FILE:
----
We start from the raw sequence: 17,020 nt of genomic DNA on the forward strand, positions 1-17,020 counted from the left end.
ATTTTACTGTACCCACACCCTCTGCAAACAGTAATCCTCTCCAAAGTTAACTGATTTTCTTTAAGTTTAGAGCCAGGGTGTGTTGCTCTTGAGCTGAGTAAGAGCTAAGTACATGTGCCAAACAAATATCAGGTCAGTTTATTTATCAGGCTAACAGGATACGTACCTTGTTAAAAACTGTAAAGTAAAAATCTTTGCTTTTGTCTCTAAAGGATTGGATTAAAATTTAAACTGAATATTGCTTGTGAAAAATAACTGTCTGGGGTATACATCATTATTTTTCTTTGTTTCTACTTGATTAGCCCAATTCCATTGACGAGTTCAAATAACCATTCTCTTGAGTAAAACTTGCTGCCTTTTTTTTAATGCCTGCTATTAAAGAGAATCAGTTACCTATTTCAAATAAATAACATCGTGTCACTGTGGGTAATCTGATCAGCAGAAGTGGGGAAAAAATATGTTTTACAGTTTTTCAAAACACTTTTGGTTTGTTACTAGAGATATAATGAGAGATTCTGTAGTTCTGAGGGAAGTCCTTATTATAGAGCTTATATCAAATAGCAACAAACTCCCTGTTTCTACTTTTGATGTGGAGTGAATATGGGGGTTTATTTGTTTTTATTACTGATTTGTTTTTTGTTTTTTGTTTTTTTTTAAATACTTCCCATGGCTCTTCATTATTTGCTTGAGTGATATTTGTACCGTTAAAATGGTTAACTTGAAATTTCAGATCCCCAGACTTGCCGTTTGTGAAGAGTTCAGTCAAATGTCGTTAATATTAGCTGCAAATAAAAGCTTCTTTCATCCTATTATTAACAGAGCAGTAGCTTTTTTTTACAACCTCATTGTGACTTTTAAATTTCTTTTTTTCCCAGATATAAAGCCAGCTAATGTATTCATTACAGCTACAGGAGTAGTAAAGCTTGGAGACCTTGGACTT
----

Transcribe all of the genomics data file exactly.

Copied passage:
We start from the raw sequence: 17,020 nt of genomic DNA on the forward strand, positions 1-17,020 counted from the left end.
ATTTTACTGTACCCACACCCTCTGCAAACAGTAATCCTCTCCAAAGTTAACTGATTTTCTTTAAGTTTAGAGCCAGGGTGTGTTGCTCTTGAGCTGAGTAAGAGCTAAGTACATGTGCCAAACAAATATCAGGTCAGTTTATTTATCAGGCTAACAGGATACGTACCTTGTTAAAAACTGTAAAGTAAAAATCTTTGCTTTTGTCTCTAAAGGATTGGATTAAAATTTAAACTGAATATTGCTTGTGAAAAATAACTGTCTGGGGTATACATCATTATTTTTCTTTGTTTCTACTTGATTAGCCCAATTCCATTGACGAGTTCAAATAACCATTCTCTTGAGTAAAACTTGCTGCCTTTTTTTTAATGCCTGCTATTAAAGAGAATCAGTTACCTATTTCAAATAAATAACATCGTGTCACTGTGGGTAATCTGATCAGCAGAAGTGGGGAAAAAATATGTTTTACAGTTTTTCAAAACACTTTTGGTTTGTTACTAGAGATATAATGAGAGATTCTGTAGTTCTGAGGGAAGTCCTTATTATAGAGCTTATATCAAATAGCAACAAACTCCCTGTTTCTACTTTTGATGTGGAGTGAATATGGGGGTTTATTTGTTTTTATTACTGATTTGTTTTTTGTTTTTTGTTTTTTTTTAAATACTTCCCATGGCTCTTCATTATTTGCTTGAGTGATATTTGTACCGTTAAAATGGTTAACTTGAAATTTCAGATCCCCAGACTTGCCGTTTGTGAAGAGTTCAGTCAAATGTCGTTAATATTAGCTGCAAATAAAAGCTTCTTTCATCCTATTATTAACAGAGCAGTAGCTTTTTTTTACAACCTCATTGTGACTTTTAAATTTCTTTTTTTCCCAGATATAAAGCCAGCTAATGTATTCATTACAGCTACAGGAGTAGTAAAGCTTGGAGACCTTGGACTT